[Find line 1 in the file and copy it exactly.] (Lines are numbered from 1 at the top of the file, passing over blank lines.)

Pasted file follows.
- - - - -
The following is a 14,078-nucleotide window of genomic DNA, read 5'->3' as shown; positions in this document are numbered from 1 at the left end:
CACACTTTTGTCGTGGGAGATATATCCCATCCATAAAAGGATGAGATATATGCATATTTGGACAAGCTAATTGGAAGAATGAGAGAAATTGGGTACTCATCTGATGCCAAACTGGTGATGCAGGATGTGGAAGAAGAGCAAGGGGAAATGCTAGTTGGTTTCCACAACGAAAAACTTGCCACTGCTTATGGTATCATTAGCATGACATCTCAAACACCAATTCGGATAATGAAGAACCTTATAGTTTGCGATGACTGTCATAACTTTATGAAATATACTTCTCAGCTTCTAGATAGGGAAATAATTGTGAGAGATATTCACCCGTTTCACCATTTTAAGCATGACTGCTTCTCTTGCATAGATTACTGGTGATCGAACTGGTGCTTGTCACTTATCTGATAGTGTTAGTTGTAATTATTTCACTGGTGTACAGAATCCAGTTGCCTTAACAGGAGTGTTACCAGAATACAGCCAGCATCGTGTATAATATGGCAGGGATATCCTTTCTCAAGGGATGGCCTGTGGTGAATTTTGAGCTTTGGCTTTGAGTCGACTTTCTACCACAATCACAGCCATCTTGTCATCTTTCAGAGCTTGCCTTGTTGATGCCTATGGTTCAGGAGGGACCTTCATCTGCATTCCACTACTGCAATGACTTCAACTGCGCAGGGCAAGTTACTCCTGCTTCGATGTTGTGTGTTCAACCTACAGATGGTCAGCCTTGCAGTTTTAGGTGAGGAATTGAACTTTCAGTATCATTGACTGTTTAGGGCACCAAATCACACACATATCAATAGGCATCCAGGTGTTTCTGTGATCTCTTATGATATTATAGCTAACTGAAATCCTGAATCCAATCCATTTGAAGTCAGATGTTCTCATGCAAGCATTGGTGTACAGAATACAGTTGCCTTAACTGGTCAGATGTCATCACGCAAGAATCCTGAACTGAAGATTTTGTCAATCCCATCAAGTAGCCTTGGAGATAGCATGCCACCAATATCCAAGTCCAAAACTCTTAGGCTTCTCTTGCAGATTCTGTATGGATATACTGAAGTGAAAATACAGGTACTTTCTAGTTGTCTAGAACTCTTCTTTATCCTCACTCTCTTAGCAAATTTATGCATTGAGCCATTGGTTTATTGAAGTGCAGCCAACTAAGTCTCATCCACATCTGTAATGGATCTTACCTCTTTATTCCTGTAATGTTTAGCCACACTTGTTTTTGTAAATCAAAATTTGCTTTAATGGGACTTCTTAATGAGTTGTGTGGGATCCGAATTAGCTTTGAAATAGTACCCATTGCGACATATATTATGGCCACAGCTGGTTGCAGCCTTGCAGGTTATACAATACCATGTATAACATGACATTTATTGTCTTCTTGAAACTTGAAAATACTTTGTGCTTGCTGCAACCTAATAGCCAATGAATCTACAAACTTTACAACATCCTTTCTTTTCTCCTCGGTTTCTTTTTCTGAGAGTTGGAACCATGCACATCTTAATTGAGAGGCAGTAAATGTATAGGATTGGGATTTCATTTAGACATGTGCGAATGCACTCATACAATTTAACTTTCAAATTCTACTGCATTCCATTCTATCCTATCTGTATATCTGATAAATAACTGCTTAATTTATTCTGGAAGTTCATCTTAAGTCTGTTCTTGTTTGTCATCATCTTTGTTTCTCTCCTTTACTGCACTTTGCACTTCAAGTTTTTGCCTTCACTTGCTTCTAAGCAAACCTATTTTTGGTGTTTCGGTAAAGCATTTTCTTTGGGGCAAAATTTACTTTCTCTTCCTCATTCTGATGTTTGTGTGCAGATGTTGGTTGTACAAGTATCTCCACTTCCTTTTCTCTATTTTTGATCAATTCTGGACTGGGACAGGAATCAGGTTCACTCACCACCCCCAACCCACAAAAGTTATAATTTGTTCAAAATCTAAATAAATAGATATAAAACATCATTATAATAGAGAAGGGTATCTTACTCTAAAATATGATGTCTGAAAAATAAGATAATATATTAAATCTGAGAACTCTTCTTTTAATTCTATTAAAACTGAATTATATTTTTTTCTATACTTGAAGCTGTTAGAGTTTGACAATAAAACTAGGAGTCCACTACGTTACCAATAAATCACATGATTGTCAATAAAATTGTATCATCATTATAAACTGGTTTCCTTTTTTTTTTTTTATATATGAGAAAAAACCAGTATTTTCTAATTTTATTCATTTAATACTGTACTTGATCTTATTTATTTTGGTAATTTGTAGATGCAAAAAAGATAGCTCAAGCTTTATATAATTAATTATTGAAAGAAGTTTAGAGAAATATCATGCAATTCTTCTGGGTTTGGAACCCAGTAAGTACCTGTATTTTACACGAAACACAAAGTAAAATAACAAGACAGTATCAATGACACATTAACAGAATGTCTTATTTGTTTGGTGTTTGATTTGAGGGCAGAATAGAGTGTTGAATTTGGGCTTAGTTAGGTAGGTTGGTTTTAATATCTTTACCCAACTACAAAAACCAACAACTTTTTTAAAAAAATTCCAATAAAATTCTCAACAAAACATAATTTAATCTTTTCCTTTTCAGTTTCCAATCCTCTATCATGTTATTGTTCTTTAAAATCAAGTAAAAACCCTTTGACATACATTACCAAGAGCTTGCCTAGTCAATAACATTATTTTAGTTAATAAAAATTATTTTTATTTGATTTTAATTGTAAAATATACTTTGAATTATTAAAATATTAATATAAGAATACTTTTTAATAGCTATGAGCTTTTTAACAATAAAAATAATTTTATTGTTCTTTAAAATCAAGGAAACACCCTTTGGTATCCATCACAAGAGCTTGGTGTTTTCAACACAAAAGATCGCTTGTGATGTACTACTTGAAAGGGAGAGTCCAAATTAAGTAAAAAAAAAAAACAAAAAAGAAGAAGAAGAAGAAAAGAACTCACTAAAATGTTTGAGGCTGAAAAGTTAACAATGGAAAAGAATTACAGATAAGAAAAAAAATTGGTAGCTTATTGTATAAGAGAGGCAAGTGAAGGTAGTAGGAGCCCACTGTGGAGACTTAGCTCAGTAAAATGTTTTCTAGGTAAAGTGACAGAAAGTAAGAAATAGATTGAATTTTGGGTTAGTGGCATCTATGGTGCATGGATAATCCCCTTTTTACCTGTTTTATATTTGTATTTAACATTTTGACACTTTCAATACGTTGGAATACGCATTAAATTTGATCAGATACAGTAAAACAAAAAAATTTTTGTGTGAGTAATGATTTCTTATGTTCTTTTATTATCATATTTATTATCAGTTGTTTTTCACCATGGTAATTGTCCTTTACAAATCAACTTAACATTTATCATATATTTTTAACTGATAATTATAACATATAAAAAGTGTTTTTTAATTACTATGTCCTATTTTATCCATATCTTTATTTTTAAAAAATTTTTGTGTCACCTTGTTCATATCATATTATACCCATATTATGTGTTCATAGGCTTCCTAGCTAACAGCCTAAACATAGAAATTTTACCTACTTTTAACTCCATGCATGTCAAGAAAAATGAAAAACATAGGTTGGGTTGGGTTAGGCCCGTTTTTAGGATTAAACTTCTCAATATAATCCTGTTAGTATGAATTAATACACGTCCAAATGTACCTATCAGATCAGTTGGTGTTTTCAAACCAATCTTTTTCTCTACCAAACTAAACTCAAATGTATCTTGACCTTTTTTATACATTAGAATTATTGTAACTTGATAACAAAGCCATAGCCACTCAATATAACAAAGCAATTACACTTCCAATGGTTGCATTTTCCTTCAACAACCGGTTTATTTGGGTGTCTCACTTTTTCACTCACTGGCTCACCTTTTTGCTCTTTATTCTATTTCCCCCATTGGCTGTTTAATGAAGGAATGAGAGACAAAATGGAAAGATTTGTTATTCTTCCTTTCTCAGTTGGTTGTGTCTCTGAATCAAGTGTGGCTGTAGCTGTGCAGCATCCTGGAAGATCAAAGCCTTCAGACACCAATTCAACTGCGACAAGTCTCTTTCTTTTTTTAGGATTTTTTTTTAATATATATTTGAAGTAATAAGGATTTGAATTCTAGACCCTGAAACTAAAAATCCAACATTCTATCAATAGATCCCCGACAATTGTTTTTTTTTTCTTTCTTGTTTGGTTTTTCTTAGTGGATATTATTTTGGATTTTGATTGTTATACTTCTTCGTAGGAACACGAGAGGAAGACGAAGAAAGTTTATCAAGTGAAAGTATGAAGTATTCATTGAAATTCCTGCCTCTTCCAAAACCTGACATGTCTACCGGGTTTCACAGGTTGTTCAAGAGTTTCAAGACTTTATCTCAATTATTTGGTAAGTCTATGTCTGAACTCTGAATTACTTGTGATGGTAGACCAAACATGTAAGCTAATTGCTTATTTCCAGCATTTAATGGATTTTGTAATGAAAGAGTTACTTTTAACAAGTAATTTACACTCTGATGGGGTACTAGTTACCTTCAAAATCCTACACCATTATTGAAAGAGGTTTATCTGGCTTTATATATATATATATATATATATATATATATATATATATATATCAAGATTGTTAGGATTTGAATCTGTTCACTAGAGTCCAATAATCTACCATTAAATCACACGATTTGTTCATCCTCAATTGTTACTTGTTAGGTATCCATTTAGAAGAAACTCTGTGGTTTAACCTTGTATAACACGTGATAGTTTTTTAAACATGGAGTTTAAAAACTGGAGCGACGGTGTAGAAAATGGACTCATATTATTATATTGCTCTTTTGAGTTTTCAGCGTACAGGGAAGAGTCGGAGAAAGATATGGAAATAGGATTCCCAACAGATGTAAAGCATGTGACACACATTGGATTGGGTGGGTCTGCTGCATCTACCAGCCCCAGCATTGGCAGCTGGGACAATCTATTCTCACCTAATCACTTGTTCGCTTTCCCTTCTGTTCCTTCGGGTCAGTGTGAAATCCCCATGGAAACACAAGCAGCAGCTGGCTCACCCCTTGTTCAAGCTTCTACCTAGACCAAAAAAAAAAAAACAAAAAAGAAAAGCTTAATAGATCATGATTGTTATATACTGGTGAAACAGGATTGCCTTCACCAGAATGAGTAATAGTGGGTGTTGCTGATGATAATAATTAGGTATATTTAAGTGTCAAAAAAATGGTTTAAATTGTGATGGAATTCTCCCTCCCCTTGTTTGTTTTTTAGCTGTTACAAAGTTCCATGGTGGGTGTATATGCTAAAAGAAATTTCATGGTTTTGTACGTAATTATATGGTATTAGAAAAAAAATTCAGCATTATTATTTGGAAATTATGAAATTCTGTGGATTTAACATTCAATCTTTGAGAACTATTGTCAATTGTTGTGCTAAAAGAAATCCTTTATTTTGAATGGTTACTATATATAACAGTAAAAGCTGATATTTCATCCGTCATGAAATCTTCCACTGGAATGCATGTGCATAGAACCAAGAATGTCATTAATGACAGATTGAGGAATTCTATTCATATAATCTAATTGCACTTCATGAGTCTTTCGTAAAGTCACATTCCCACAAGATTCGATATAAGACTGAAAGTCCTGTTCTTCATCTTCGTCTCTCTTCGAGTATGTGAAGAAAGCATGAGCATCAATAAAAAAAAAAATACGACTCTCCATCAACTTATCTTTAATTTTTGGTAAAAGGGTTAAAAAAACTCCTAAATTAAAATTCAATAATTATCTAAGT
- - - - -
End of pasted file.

The following is a 14,078-nucleotide window of genomic DNA, read 5'->3' as shown; positions in this document are numbered from 1 at the left end: